METRO PLUS

Everybody's favourite spice

BENEFICIAL SPICE Nutmeg oil is a traditional remedy for toothache and joint pains photo: k ananthan

BENEFICIAL SPICE Nutmeg oil is a traditional remedy for toothache and joint pains photo: k ananthan  

Nutmeg is native to the Banda Islands of the Moluccas in Eastern Indonesia, but the West Indies is now the largest producers of this spice. The large, evergreen nutmeg tree produces two spices: nutmeg, the seed kernel inside the fruit, and mace - the crimson network of tissue on the kernel.

Vasco da Gama claimed the Moluccas for Portugal in 1512 AD. The Portuguese, followed by the Dutch, tried their best to restrict the spice trees to the islands they controlled, but the French managed to smuggle nutmeg to the East Indies and the Caribbean. The English took over the Moluccas in 1796 AD.

Nutmeg oil was an aphrodisiac in the Middle Ages, when Arabs controlled most of the spice trade. The spice figures in north Indian garam masala mixtures and lamb dishes in Arabia.

The Dutch retain their obsessive love for nutmeg: they use it to flavour meat, soups, stews, sauces, cabbage and potatoes. In the rest of Europe, nutmeg is an ingredient in white sauce, cakes, pies, puddings, biscuits and stewed fruit. The Scots use it to modify the heavy taste of haggis, a traditional sausage often called the national dish of Scotland.

Essential oil obtained by the distillation of ground nutmeg is a vital ingredient in perfume and pharmaceutical industries. It is a flavouring agent in cola drinks and toothpastes. In fact, nutmeg is rumoured to be an ingredient in Coca Cola's secret formula for Coke.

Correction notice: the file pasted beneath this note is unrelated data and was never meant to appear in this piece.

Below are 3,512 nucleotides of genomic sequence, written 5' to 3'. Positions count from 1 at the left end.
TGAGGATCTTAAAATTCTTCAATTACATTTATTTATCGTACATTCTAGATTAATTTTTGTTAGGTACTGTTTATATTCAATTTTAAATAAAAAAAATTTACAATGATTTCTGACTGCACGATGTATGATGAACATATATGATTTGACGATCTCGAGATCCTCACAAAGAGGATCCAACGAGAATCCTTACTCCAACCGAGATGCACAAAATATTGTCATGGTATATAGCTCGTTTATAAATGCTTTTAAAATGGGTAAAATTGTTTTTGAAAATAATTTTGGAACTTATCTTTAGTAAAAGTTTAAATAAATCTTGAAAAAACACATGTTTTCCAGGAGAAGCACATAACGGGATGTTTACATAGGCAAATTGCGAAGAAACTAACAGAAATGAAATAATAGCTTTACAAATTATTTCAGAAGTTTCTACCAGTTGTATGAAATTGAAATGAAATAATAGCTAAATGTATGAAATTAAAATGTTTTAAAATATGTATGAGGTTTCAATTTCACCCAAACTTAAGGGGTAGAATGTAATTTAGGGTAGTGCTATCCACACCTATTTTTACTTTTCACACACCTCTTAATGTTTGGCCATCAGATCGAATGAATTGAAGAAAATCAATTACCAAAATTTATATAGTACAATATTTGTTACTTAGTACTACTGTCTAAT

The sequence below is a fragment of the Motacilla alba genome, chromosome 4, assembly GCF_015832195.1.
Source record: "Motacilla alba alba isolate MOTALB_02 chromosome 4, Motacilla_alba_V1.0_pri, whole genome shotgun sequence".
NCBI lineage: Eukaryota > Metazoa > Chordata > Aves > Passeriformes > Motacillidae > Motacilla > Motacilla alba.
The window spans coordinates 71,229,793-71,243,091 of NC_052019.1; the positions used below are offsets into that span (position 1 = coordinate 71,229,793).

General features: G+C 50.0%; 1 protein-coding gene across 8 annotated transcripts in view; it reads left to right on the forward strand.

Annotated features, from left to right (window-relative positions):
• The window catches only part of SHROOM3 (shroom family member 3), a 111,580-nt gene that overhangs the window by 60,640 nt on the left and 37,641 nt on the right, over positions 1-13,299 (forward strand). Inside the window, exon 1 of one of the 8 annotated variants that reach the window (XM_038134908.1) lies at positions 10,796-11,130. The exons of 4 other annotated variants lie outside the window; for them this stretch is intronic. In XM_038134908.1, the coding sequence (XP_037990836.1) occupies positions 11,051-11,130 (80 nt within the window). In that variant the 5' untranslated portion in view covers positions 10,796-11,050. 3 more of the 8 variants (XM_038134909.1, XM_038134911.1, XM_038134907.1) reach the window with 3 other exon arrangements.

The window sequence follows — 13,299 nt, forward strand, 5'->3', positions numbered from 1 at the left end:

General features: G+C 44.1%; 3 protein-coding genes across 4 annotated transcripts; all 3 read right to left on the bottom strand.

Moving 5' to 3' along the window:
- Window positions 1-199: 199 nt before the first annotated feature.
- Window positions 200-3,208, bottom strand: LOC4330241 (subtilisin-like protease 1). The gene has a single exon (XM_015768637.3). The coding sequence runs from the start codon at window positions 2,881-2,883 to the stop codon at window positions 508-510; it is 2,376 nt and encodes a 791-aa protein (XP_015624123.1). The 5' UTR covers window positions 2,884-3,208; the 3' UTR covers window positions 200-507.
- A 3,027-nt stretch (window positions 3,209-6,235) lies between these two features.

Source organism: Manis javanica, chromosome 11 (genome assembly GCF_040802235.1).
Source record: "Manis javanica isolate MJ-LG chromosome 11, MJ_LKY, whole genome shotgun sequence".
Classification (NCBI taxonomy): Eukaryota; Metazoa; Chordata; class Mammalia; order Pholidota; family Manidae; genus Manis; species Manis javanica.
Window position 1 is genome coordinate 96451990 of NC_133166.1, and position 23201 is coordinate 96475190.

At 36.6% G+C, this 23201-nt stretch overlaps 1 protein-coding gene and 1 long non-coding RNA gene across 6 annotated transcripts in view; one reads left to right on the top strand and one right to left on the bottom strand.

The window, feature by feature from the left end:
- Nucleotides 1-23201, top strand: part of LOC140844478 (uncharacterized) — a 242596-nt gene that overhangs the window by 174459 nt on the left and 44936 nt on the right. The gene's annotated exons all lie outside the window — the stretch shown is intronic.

Nutmeg is mixed with tobacco snuff in certain parts of southern India. Myristicin, a poison in nutmeg, gives the spice the reputation of a hallucinogen. Purkinje, the Czech physiologist who studied vision, described his own experiences of nutmeg-induced hallucinations. Prison inmates commonly chew the nuts for a high. Nutmeg poisoning can cause hallucinations, seizures, vomiting and even death. However, the dose for poisoning and hallucinogenic effects is many times greater than the amounts used in cooking.

Nutmeg is widely used as a traditional medicine in the Middle East and Asia. Like clove oil, nutmeg oil is a traditional remedy for toothache and joint pains. The seeds are a folk cure for diarrhoea, flatulent colic and dyspepsia. Ground nutmeg is a pleasant addition to drinks for convalescents.

RAJIV. M

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